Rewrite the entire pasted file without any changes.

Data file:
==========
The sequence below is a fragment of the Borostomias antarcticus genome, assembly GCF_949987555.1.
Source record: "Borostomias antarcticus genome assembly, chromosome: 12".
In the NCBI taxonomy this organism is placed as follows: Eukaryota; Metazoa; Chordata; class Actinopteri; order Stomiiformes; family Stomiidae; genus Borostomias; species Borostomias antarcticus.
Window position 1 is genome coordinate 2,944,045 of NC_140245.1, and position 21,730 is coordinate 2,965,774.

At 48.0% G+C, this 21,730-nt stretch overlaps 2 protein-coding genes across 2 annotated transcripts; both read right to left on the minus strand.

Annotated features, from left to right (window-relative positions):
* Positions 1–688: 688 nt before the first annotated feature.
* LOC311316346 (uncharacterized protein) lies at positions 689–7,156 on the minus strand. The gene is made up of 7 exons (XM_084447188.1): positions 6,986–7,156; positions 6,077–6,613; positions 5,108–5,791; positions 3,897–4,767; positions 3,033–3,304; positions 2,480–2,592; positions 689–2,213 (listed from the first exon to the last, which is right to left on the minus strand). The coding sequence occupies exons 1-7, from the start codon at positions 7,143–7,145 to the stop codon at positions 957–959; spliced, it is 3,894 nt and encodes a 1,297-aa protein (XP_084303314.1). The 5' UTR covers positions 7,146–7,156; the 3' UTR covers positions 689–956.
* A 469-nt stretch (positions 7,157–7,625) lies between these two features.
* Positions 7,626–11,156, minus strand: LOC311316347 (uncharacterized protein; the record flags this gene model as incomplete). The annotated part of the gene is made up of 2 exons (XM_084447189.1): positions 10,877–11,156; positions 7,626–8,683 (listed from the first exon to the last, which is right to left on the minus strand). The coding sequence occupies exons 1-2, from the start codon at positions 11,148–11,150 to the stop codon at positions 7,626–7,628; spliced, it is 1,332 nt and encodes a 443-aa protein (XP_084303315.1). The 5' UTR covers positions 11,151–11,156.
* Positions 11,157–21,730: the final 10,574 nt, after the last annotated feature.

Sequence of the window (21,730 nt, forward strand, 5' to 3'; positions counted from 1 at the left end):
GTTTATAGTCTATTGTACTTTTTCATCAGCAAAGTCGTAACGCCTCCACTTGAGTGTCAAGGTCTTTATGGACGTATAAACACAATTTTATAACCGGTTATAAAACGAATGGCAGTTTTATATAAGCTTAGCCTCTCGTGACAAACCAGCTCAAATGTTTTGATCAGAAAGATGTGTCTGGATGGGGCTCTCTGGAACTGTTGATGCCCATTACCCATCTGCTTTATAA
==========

The sequence below is a fragment of the Borostomias antarcticus genome, assembly GCF_949987555.1.
Source record: "Borostomias antarcticus genome assembly, chromosome: 12".
In the NCBI taxonomy this organism is placed as follows: Eukaryota; Metazoa; Chordata; class Actinopteri; order Stomiiformes; family Stomiidae; genus Borostomias; species Borostomias antarcticus.
Window position 1 is genome coordinate 2,944,045 of NC_140245.1, and position 21,730 is coordinate 2,965,774.

At 48.0% G+C, this 21,730-nt stretch overlaps 2 protein-coding genes across 2 annotated transcripts; both read right to left on the minus strand.

Annotated features, from left to right (window-relative positions):
* Positions 1–688: 688 nt before the first annotated feature.
* LOC311316346 (uncharacterized protein) lies at positions 689–7,156 on the minus strand. The gene is made up of 7 exons (XM_084447188.1): positions 6,986–7,156; positions 6,077–6,613; positions 5,108–5,791; positions 3,897–4,767; positions 3,033–3,304; positions 2,480–2,592; positions 689–2,213 (listed from the first exon to the last, which is right to left on the minus strand). The coding sequence occupies exons 1-7, from the start codon at positions 7,143–7,145 to the stop codon at positions 957–959; spliced, it is 3,894 nt and encodes a 1,297-aa protein (XP_084303314.1). The 5' UTR covers positions 7,146–7,156; the 3' UTR covers positions 689–956.
* A 469-nt stretch (positions 7,157–7,625) lies between these two features.
* Positions 7,626–11,156, minus strand: LOC311316347 (uncharacterized protein; the record flags this gene model as incomplete). The annotated part of the gene is made up of 2 exons (XM_084447189.1): positions 10,877–11,156; positions 7,626–8,683 (listed from the first exon to the last, which is right to left on the minus strand). The coding sequence occupies exons 1-2, from the start codon at positions 11,148–11,150 to the stop codon at positions 7,626–7,628; spliced, it is 1,332 nt and encodes a 443-aa protein (XP_084303315.1). The 5' UTR covers positions 11,151–11,156.
* Positions 11,157–21,730: the final 10,574 nt, after the last annotated feature.

Sequence of the window (21,730 nt, forward strand, 5' to 3'; positions counted from 1 at the left end):
GTTTATAGTCTATTGTACTTTTTCATCAGCAAAGTCGTAACGCCTCCACTTGAGTGTCAAGGTCTTTATGGACGTATAAACACAATTTTATAACCGGTTATAAAACGAATGGCAGTTTTATATAAGCTTAGCCTCTCGTGACAAACCAGCTCAAATGTTTTGATCAGAAAGATGTGTCTGGATGGGGCTCTCTGGAACTGTTGATGCCCATTACCCATCTGCTTTATAA